Protection of the Arctic National Wildlife Refuge

WHEREAS, the Arctic National Wildlife Refuge (Arctic NWR), comprising 19,575,711 acres in northeastern Alaska, including the former Arctic National Wildlife Range, is the largest and northernmost refuge in the 94-million-acre NWR system, and represents one of the most spectacular landforms and assemblages of Arctic plants and animals in the world; and

WHEREAS, this refuge includes 8 million acres of designated wilderness, 3 designated wild rivers, habitats varying from tundra to taiga forests and mountains to wetlands, and supports an assemblage of plant and animal communities found nowhere else in the circumpolar region of the world; and

WHEREAS, the mammalian diversity of the Arctic NWR is rich, including all 3 species of North American bears (black, grizzly, and polar), approximately 150,000 caribou (Porcupine and Central Arctic herds), several thousand Dall sheep, several hundred muskoxen, and other mammals such as moose, wolves, wolverine, lynx, river otter, marten, red and arctic foxes, ermine, least weasels, snowshoe hares, and lemmings; and

WHEREAS, the Porcupine caribou herd (approx. 130,000), currently one of the continent's largest, migrates through and summers in large numbers on this refuge, and a majority of the calving grounds for this herd are on the coastal plain (1002 area) within the refuge, making it critically important for the herd; and

WHEREAS, an Environmental Impact Statement (EIS) submitted to Congress in 1987 concluded that oil and gas development and production in the Arctic NWR's coastal plain would negatively impact the Porcupine caribou herd; and

WHEREAS, the Arctic NWR is the most important onshore denning habitat in the United States for the Beaufort Sea population of polar bears; and

WHEREAS, many species of marine mammals, including ringed seals, spotted seals, bearded seals, walrus, harbor porpoise, narwhal, killer whale, beluga whale, gray whale, and the endangered bowhead whale are found in refuge waters, and

WHEREAS, recent federal energy policy recommendations propose oil and gas development in the coastal (1002) area of the Arctic NWR; and

WHEREAS, the US Geological Survey recently estimated that there is no more than a 50% chance of finding 5.3 billion barrels of oil in the 1002 area, only enough to meet the energy needs of the United States for 6–9 months, and with current technology, it would take anywhere from 7–10 years to see the first drop of crude oil from this location; and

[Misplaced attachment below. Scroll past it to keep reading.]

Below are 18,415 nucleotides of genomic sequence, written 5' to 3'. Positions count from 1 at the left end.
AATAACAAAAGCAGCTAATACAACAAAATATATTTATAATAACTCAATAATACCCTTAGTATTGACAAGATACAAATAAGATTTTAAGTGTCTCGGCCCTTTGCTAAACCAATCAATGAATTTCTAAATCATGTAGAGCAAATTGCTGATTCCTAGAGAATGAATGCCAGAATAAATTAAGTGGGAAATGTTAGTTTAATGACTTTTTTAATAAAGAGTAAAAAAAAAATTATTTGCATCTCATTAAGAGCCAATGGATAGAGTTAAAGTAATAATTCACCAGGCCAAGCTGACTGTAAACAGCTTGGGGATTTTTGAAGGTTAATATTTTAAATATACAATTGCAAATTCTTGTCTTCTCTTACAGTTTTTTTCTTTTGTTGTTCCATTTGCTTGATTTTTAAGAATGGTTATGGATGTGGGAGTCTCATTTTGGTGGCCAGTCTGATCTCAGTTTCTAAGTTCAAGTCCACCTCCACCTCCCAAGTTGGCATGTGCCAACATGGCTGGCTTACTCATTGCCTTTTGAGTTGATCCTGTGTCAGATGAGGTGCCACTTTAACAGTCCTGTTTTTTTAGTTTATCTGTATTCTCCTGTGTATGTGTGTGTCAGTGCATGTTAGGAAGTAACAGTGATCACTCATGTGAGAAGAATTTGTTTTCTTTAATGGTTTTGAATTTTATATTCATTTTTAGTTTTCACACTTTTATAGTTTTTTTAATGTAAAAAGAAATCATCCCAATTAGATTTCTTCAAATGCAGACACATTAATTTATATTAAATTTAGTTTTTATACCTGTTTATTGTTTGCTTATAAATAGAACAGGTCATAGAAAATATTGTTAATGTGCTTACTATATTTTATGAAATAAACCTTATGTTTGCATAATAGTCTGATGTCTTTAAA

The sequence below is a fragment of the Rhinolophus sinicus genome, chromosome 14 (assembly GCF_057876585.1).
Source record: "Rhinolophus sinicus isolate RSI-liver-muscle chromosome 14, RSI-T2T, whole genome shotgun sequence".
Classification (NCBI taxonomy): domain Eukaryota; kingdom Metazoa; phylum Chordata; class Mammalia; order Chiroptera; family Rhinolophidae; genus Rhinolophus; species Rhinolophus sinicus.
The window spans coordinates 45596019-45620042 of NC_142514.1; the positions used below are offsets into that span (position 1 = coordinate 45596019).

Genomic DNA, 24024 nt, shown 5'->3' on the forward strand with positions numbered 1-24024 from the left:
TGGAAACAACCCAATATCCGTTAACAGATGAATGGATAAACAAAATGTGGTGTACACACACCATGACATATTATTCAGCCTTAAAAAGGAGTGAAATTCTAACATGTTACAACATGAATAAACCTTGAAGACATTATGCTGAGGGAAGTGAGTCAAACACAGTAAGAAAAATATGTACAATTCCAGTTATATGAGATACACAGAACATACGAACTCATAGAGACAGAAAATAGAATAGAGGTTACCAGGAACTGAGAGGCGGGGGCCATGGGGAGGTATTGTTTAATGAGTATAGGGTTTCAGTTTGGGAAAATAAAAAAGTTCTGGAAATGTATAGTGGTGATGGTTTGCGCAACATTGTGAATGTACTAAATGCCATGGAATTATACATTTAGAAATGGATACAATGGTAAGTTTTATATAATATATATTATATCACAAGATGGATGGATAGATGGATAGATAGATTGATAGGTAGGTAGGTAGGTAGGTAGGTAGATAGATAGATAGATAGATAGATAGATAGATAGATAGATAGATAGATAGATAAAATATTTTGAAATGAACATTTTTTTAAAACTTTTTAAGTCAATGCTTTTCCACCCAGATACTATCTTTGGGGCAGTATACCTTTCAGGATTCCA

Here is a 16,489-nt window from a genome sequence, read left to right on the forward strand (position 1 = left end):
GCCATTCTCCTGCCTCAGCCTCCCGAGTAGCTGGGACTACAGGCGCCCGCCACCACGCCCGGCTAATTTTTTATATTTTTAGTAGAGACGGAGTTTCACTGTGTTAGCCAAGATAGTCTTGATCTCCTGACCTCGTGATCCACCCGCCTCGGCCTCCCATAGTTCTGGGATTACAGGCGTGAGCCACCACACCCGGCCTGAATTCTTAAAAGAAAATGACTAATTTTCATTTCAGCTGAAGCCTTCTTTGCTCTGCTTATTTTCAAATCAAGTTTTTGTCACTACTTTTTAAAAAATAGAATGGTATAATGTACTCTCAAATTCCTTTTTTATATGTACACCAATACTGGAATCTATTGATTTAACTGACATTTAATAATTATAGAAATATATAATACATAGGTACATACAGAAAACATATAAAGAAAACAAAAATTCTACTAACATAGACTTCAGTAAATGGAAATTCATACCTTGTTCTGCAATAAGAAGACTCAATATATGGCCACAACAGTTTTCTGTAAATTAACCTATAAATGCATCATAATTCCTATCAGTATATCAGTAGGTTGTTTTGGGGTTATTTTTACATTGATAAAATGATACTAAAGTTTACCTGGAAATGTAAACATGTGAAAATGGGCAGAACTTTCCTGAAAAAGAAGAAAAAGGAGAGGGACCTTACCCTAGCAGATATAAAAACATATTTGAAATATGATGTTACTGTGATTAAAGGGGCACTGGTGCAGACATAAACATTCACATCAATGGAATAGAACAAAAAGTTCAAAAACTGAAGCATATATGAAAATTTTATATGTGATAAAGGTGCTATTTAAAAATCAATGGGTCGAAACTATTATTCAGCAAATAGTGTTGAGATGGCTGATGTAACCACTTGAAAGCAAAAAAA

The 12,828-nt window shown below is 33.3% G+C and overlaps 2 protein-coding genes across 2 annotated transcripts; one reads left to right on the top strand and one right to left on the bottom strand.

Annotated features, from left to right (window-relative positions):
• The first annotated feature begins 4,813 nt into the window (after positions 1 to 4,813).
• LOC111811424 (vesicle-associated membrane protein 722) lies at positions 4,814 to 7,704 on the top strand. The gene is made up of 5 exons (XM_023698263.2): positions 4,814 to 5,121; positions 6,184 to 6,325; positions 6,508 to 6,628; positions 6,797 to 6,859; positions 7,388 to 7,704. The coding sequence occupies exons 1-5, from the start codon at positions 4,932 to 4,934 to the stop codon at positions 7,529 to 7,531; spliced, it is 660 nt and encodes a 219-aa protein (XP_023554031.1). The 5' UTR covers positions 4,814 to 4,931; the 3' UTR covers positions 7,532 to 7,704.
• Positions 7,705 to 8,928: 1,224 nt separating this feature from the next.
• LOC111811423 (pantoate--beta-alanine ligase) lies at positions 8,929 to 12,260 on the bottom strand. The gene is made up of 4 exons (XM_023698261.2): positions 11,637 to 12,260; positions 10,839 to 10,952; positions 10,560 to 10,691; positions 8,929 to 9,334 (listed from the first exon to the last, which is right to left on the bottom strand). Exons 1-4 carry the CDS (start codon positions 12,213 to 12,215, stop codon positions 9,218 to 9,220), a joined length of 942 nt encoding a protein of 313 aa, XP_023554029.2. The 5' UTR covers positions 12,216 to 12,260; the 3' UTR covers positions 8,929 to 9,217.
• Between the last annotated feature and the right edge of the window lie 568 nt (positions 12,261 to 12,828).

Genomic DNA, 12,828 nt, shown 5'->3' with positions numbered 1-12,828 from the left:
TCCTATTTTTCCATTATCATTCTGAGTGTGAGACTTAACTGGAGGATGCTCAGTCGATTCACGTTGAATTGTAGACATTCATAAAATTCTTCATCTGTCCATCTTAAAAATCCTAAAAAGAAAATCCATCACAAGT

WHEREAS, current federal government claims are that, by limiting oil and gas development activities to winter only, they can significantly reduce environmental impacts; however, this time of the year coincides with such important activities as polar bear denning and muskoxen feeding (precalving period) where the cost of disturbance is greatest; and

WHEREAS, oil and gas development already is widespread on the coastal plain of Alaska's North Slope and the Arctic NWR is the only area on Alaska's North Slope where oil and gas development is specifically prohibited by Congress; and

WHEREAS, despite technological advances in oil and gas exploration, production, and transport, these activities remain intrusive industrial processes requiring extensive infrastructure including roads, drilling platforms, pipelines, power plants, processing facilities, loading docks, dormitories, airstrips, gravel pits, utility lines, landfills, and huge amounts of water; and

WHEREAS, water resources are severely limiting on the Arctic NWR, and any oil and gas development would require a significant increase in infrastructure including desalinization plants and/or melting large volumes of ice and snow, which could result in an alteration of the Refuge's aquatic resources and water regime; and

WHEREAS, according to the Alaska Department of Environmental Conservation records, there is over one spill a day in Alaska's North Slope, averaging over 400 spills/year since 1996; these spills total over 1 million gallons and include releases of crude oil, diesel fuel and other refined products, and other hazardous substances such as ethylene glycol used in antifreeze; and

WHEREAS, the ecosystems of the Arctic NWR are highly sensitive to, and recover very slowly from, the types of physical impacts likely to occur as a result of oil and gas development, most likely leading to a wide diversity of negative impacts to the fauna and flora within the Arctic NWR; and

WHEREAS, the whole process of exploration, extraction and transport of oil and gas, even on a relatively small area, would significantly devastate the Arctic NWR ecosystem and negatively impact fish and wildlife species that it was specifically created by law to protect;

THEREFORE BE IT RESOLVED, that the American Society of Mammalogists, assembled at their 81st Annual Meeting at the University of Montana, Missoula, on 16–20 June 2001, strongly opposes oil and gas exploration and production in the Arctic National Wildlife Refuge until such time that an independent scientific review by the National Academy of Sciences determines that exploration and production techniques are compatible with maintaining the ecological integrity of the refuge. Further, we call on the current administration, the House of Representatives, and the United States Senate to carefully craft a national energy policy that emphasizes conservation, fuel efficiency, research and development of renewable energy resources (e.g., solar, geothermal, wind, etc.), and long-term sustainability, thereby reducing the likelihood that the Arctic NWR will need to be considered for future oil and gas development.